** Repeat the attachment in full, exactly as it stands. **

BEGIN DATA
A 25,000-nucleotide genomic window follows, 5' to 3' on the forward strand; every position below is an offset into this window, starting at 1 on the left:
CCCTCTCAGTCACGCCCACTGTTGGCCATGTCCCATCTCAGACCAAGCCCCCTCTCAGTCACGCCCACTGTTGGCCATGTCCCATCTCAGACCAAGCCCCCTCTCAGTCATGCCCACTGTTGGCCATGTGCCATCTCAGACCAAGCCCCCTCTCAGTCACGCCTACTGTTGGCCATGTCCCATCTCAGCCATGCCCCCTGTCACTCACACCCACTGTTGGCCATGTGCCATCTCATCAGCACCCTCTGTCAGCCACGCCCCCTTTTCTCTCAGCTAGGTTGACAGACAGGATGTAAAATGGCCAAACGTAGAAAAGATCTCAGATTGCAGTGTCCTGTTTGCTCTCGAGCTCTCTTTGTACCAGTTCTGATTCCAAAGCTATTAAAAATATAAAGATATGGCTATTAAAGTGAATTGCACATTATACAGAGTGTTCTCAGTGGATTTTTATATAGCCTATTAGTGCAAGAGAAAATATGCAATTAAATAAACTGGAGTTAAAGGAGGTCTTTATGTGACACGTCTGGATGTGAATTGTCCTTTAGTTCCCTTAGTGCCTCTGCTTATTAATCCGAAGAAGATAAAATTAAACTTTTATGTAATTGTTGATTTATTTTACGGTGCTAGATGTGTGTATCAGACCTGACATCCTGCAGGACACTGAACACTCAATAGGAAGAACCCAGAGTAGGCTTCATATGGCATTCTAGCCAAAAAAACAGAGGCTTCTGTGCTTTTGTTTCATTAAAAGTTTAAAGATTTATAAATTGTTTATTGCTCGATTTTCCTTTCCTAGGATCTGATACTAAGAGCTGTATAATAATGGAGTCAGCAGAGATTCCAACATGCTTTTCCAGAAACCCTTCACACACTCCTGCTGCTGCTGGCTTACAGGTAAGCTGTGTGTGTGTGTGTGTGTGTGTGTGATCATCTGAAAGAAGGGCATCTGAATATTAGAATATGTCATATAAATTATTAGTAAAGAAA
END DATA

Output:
A 25,000-nucleotide genomic window follows, 5' to 3' on the forward strand; every position below is an offset into this window, starting at 1 on the left:
CCCTCTCAGTCACGCCCACTGTTGGCCATGTCCCATCTCAGACCAAGCCCCCTCTCAGTCACGCCCACTGTTGGCCATGTCCCATCTCAGACCAAGCCCCCTCTCAGTCATGCCCACTGTTGGCCATGTGCCATCTCAGACCAAGCCCCCTCTCAGTCACGCCTACTGTTGGCCATGTCCCATCTCAGCCATGCCCCCTGTCACTCACACCCACTGTTGGCCATGTGCCATCTCATCAGCACCCTCTGTCAGCCACGCCCCCTTTTCTCTCAGCTAGGTTGACAGACAGGATGTAAAATGGCCAAACGTAGAAAAGATCTCAGATTGCAGTGTCCTGTTTGCTCTCGAGCTCTCTTTGTACCAGTTCTGATTCCAAAGCTATTAAAAATATAAAGATATGGCTATTAAAGTGAATTGCACATTATACAGAGTGTTCTCAGTGGATTTTTATATAGCCTATTAGTGCAAGAGAAAATATGCAATTAAATAAACTGGAGTTAAAGGAGGTCTTTATGTGACACGTCTGGATGTGAATTGTCCTTTAGTTCCCTTAGTGCCTCTGCTTATTAATCCGAAGAAGATAAAATTAAACTTTTATGTAATTGTTGATTTATTTTACGGTGCTAGATGTGTGTATCAGACCTGACATCCTGCAGGACACTGAACACTCAATAGGAAGAACCCAGAGTAGGCTTCATATGGCATTCTAGCCAAAAAAACAGAGGCTTCTGTGCTTTTGTTTCATTAAAAGTTTAAAGATTTATAAATTGTTTATTGCTCGATTTTCCTTTCCTAGGATCTGATACTAAGAGCTGTATAATAATGGAGTCAGCAGAGATTCCAACATGCTTTTCCAGAAACCCTTCACACACTCCTGCTGCTGCTGGCTTACAGGTAAGCTGTGTGTGTGTGTGTGTGTGTGTGTGATCATCTGAAAGAAGGGCATCTGAATATTAGAATATGTCATATAAATTATTAGTAAAGAAA